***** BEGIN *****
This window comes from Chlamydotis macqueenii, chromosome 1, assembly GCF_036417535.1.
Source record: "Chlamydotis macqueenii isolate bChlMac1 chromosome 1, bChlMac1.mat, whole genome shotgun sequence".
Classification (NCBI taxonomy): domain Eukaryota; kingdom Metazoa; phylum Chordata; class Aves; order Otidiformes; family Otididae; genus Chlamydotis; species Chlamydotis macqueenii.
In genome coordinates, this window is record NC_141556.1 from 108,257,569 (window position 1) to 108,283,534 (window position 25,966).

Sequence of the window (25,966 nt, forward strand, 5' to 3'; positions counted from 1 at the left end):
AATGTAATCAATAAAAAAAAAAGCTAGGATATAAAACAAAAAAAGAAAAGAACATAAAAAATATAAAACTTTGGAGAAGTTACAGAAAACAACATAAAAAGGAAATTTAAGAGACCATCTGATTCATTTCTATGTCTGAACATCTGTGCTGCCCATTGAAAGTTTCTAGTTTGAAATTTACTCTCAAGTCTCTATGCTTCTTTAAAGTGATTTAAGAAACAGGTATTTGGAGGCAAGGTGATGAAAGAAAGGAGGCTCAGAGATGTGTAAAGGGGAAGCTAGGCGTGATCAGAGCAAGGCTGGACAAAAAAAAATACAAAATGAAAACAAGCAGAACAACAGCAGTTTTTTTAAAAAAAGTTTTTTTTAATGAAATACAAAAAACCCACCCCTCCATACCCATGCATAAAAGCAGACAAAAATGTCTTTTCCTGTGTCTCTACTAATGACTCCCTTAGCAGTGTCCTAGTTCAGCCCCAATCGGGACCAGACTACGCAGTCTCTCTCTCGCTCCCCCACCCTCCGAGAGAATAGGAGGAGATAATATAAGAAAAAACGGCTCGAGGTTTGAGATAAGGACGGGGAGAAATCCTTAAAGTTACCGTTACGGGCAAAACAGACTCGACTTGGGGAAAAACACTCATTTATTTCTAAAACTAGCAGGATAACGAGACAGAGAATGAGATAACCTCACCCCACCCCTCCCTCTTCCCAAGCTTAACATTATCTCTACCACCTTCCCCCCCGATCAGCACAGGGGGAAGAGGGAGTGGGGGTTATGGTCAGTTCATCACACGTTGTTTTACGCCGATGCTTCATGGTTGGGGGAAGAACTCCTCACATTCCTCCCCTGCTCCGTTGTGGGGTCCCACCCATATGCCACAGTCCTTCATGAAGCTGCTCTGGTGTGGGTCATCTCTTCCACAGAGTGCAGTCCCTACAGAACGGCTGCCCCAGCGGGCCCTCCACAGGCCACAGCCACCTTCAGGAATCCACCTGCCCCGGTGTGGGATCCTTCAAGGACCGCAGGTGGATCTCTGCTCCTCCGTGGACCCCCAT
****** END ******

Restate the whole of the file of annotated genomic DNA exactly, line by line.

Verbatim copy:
This window comes from Chlamydotis macqueenii, chromosome 1, assembly GCF_036417535.1.
Source record: "Chlamydotis macqueenii isolate bChlMac1 chromosome 1, bChlMac1.mat, whole genome shotgun sequence".
Classification (NCBI taxonomy): domain Eukaryota; kingdom Metazoa; phylum Chordata; class Aves; order Otidiformes; family Otididae; genus Chlamydotis; species Chlamydotis macqueenii.
In genome coordinates, this window is record NC_141556.1 from 108,257,569 (window position 1) to 108,283,534 (window position 25,966).

Sequence of the window (25,966 nt, forward strand, 5' to 3'; positions counted from 1 at the left end):
AATGTAATCAATAAAAAAAAAAGCTAGGATATAAAACAAAAAAAGAAAAGAACATAAAAAATATAAAACTTTGGAGAAGTTACAGAAAACAACATAAAAAGGAAATTTAAGAGACCATCTGATTCATTTCTATGTCTGAACATCTGTGCTGCCCATTGAAAGTTTCTAGTTTGAAATTTACTCTCAAGTCTCTATGCTTCTTTAAAGTGATTTAAGAAACAGGTATTTGGAGGCAAGGTGATGAAAGAAAGGAGGCTCAGAGATGTGTAAAGGGGAAGCTAGGCGTGATCAGAGCAAGGCTGGACAAAAAAAAATACAAAATGAAAACAAGCAGAACAACAGCAGTTTTTTTAAAAAAAGTTTTTTTTAATGAAATACAAAAAACCCACCCCTCCATACCCATGCATAAAAGCAGACAAAAATGTCTTTTCCTGTGTCTCTACTAATGACTCCCTTAGCAGTGTCCTAGTTCAGCCCCAATCGGGACCAGACTACGCAGTCTCTCTCTCGCTCCCCCACCCTCCGAGAGAATAGGAGGAGATAATATAAGAAAAAACGGCTCGAGGTTTGAGATAAGGACGGGGAGAAATCCTTAAAGTTACCGTTACGGGCAAAACAGACTCGACTTGGGGAAAAACACTCATTTATTTCTAAAACTAGCAGGATAACGAGACAGAGAATGAGATAACCTCACCCCACCCCTCCCTCTTCCCAAGCTTAACATTATCTCTACCACCTTCCCCCCCGATCAGCACAGGGGGAAGAGGGAGTGGGGGTTATGGTCAGTTCATCACACGTTGTTTTACGCCGATGCTTCATGGTTGGGGGAAGAACTCCTCACATTCCTCCCCTGCTCCGTTGTGGGGTCCCACCCATATGCCACAGTCCTTCATGAAGCTGCTCTGGTGTGGGTCATCTCTTCCACAGAGTGCAGTCCCTACAGAACGGCTGCCCCAGCGGGCCCTCCACAGGCCACAGCCACCTTCAGGAATCCACCTGCCCCGGTGTGGGATCCTTCAAGGACCGCAGGTGGATCTCTGCTCCTCCGTGGACCCCCAT